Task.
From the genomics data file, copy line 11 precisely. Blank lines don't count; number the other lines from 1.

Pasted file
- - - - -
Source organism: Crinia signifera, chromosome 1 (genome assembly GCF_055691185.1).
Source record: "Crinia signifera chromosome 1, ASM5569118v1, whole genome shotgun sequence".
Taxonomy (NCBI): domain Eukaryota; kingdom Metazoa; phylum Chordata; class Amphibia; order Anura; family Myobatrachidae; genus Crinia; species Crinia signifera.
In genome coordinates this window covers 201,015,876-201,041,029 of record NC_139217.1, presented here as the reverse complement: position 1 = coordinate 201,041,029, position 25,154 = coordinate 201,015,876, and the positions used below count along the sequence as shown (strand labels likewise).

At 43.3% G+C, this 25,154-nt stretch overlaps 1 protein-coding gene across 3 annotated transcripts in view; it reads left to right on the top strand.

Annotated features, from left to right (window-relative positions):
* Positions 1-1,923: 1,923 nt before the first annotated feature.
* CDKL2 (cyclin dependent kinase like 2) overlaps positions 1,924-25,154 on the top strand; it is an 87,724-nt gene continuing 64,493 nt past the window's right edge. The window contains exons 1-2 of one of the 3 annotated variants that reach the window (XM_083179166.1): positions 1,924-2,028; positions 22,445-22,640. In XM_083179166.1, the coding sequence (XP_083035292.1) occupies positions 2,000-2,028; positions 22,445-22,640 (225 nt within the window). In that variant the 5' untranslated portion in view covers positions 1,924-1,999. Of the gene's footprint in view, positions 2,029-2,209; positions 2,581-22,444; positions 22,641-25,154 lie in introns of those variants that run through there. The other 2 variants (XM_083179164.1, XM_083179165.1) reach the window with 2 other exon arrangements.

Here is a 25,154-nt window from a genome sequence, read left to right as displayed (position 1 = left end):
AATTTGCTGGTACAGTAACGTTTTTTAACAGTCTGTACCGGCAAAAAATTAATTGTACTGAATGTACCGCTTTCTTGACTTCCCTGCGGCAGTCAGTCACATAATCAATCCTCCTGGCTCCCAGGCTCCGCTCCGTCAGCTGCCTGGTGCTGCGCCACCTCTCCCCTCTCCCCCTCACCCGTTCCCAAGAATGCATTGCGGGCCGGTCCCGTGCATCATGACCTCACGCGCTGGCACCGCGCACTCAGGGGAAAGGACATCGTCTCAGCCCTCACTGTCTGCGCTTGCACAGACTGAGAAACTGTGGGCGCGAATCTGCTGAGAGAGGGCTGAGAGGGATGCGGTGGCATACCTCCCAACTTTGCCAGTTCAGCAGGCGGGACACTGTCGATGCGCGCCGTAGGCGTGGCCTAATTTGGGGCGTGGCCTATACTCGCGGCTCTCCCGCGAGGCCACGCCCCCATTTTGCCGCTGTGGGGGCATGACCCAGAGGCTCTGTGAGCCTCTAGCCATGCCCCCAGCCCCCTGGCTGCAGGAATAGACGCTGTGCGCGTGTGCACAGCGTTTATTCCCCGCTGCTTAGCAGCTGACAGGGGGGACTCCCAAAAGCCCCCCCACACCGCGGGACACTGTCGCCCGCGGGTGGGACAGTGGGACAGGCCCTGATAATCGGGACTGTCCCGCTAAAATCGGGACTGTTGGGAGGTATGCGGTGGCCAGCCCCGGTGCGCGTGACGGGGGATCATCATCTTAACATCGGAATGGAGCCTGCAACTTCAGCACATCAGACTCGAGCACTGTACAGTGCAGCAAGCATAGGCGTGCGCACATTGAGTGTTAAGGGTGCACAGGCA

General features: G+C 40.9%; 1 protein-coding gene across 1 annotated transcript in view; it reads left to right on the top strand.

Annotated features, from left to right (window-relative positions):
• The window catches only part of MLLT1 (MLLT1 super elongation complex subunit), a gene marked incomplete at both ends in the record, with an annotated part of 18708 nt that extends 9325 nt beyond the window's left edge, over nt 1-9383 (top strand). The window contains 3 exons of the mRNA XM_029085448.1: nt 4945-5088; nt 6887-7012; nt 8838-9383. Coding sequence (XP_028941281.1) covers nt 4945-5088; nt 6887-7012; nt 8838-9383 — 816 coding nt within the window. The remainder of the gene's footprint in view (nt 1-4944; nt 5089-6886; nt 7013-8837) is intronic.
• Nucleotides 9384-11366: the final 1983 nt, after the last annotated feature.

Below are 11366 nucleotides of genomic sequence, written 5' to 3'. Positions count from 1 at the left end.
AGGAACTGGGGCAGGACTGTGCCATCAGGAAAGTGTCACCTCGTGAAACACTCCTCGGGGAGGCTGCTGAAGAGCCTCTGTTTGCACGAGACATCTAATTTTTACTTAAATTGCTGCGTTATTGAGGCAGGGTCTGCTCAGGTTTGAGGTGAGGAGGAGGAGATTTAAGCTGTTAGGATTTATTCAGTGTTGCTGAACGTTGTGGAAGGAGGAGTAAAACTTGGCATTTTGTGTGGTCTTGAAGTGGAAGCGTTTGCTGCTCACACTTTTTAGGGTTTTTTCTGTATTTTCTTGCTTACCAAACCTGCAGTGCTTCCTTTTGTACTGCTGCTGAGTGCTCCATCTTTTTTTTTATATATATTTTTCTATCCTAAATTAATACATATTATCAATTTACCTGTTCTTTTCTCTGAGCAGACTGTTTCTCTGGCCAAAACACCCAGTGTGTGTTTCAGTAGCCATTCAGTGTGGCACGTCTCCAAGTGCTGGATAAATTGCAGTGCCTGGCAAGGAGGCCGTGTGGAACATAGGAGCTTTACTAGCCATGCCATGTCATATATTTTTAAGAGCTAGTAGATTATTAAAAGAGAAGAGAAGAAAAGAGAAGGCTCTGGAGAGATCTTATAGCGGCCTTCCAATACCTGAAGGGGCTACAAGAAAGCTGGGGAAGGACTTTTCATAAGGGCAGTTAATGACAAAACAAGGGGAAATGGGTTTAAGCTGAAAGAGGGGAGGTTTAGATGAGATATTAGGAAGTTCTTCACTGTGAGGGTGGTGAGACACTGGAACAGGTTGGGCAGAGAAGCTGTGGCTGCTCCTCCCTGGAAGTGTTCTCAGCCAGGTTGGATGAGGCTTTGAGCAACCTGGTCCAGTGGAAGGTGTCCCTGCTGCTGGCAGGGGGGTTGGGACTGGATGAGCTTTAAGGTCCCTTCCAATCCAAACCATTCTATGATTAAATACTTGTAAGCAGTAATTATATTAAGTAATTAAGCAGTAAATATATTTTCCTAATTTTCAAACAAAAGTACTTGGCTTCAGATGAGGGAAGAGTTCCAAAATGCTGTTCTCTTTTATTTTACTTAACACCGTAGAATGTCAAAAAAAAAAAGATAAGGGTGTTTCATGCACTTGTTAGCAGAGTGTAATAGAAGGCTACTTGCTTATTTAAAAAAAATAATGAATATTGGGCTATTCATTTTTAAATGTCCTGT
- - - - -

General features: G+C 40.9%; 1 protein-coding gene across 1 annotated transcript in view; it reads left to right on the top strand.